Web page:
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The role of time and risk preferences in adherence to physician advice on health behavior change

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Changing physical activity and dietary behavior in chronic disease patients is associated with significant health benefits but is difficult to achieve. An often-used strategy is for the physician or other health professional to encourage behavior changes by providing advice on the health consequences of such behaviors. However, adherence to advice on health behavior change varies across individuals. This paper uses data from a population-based cross-sectional survey of 1849 individuals with chronic disease to explore whether differences in individuals’ time and risk preferences can help explain differences in adherence. Health behaviors are viewed as investments in health capital within the Grossman model. Physician advice plays a role in the model in that it improves the understanding of the future health consequences of investments. It can be hypothesized that the effect of advice on health behavior will depend on an individuals’ time and risk preference. Within the survey, which measured a variety of health-related behaviors and outcomes, including receipt and compliance with advice on dietary and physical activity changes, time preferences were measured using financial planning horizon, and risk preferences were measured through a commonly used question which asked respondents to indicate their willingness to take risks on a ten-point scale. Results suggest that time preferences play a role in adherence to physical activity advice. While time preferences also play a role in adherence to dietary advice, this effect is only apparent for males. Risk preferences do not seem to be associated with adherence. The results suggest that increasing the salience of more immediate benefits of health behavior change may improve adherence.

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  1. In the remainder of the paper, the term physician advice includes advice from physician or any other health professional.


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The Interdisciplinary Chronic Disease Collaboration (ICDC) is funded through the Alberta Heritage Foundation for Medical Research (AHFMR) Inter-disciplinary Team Grants Program. AHFMR is now Alberta Innovates-Health Solutions (AI-HS). The funding agreement ensured the authors’ independence in designing the study, interpreting the data, writing, and publishing the report. The Chief Scientist Office of the Scottish Government Health and Social Care Directorates funds HERU. The views expressed in this paper are those of the authors only and not those of the funding bodies.

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Correspondence to Marjon van der Pol.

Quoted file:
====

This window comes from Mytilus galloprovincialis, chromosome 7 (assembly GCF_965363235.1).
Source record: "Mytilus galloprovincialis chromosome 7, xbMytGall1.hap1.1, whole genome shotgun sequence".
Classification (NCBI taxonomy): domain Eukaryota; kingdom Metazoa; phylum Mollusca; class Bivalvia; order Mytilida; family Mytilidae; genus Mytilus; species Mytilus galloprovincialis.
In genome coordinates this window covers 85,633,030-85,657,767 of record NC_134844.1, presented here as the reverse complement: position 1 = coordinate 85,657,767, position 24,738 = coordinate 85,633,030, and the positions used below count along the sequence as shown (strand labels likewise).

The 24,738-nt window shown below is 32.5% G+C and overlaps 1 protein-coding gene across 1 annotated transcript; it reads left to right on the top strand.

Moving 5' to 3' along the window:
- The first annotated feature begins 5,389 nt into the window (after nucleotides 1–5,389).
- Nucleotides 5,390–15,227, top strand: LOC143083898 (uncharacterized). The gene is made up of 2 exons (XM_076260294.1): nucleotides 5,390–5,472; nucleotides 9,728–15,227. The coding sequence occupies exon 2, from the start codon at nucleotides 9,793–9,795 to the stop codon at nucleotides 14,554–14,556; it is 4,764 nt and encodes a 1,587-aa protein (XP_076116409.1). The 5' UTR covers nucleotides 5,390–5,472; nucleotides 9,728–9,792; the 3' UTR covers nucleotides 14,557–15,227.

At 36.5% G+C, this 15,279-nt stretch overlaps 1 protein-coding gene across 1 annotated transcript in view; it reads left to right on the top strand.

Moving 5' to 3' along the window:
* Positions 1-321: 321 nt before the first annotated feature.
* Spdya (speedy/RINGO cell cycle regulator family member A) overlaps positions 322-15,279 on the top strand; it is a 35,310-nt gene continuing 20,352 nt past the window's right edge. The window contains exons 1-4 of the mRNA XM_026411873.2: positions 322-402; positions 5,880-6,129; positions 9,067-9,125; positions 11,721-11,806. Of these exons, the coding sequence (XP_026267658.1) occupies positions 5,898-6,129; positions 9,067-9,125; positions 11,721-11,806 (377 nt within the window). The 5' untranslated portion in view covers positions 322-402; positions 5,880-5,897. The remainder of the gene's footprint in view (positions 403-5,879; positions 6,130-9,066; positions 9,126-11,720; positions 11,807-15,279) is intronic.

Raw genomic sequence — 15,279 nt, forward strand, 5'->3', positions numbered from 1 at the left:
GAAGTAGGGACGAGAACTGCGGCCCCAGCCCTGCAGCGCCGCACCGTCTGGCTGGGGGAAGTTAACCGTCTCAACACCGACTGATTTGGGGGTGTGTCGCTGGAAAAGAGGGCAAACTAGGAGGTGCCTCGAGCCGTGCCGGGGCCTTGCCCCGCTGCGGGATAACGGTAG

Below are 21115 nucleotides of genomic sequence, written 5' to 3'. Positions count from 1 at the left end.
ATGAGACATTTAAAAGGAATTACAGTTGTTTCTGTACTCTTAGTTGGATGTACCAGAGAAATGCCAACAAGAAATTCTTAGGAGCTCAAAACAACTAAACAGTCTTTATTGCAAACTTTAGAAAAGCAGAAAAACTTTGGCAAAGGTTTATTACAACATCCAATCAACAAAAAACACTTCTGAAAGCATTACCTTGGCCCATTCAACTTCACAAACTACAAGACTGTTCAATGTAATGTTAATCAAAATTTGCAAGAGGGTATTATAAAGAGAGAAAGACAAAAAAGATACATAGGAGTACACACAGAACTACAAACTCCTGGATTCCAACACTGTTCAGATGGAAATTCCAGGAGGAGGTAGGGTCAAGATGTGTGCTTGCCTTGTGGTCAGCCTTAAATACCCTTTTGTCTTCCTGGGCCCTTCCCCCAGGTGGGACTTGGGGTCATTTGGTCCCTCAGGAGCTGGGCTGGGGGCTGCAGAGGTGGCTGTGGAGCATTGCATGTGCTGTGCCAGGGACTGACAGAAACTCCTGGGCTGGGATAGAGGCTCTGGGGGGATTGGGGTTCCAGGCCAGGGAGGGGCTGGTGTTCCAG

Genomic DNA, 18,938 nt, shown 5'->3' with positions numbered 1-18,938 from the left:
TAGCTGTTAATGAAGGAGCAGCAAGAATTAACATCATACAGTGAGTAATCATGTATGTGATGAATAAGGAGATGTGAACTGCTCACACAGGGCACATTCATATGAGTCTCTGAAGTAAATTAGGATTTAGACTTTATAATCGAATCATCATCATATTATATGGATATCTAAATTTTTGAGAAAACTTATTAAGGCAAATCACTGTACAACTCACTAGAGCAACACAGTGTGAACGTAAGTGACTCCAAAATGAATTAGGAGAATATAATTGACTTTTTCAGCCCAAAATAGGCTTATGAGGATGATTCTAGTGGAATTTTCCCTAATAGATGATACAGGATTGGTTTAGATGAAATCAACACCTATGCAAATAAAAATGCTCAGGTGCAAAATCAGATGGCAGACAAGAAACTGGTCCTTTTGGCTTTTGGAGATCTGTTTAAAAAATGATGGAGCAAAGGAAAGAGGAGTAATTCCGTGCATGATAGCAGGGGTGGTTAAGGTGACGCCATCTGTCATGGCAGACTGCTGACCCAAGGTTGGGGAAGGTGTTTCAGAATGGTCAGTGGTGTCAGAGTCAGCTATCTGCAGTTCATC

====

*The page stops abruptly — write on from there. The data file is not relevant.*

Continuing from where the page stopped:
Appendix 1. Survey questions

Adherence questions

The next questions are about things that a doctor or other health professional may have suggested to help manage your ^CONDITION, and the things that people might do as a result of being diagnosed.

Has a doctor or other health professional ever suggested/recommended: eating certain foods such as fruits and vegetables, fish or lean meats, foods high in fiber or foods low in fat to help manage your chronic disease?

  • Yes

  • No

Did you ever change type of foods you eat, for example choosing more fruits and vegetables, fish or lean meats, foods high in fiber or foods low in fat to help manage your chronic condition?

  • Yes

  • No

Are you still doing this:

  • All of the time

  • Most of the time

  • Some of the time

  • None of the time

Has a doctor or other health professional ever suggested/recommended: that you exercise or participate in physical activities to help manage your chronic condition?

  • Yes

  • No

Did you ever exercise or participate in physical activities to help manage your chronic condition?

  • Yes

  • No.

Are you still doing this.

  • All of the time.

  • Most of the time.

  • Some of the time.

  • None of the time.

Planning horizon

In planning your saving and spending, which of the following time periods is most important to you?

  • The next week.

  • The next few months.

  • The next year.

  • The next 2–4 years.

  • The next 5–10 years.

  • More than 10 years ahead.


Are you generally a person who is fully prepared to take risks, or do you try to avoid taking risks?

On a scale ranging from 1 (Unwilling to take risks) to 10 (Fully prepared to take risks), where would you place yourself?

  • 1: Unwilling to take risks.

  • 2

  • 3

  • 4

  • 5

  • 6

  • 7

  • 8

  • 9

  • 10: Fully prepared to take risks.

Appendix 2

See Table 7.

Table 7 Regression results for time and risk preferences

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van der Pol, M., Hennessy, D. & Manns, B. The role of time and risk preferences in adherence to physician advice on health behavior change. Eur J Health Econ 18, 373–386 (2017).

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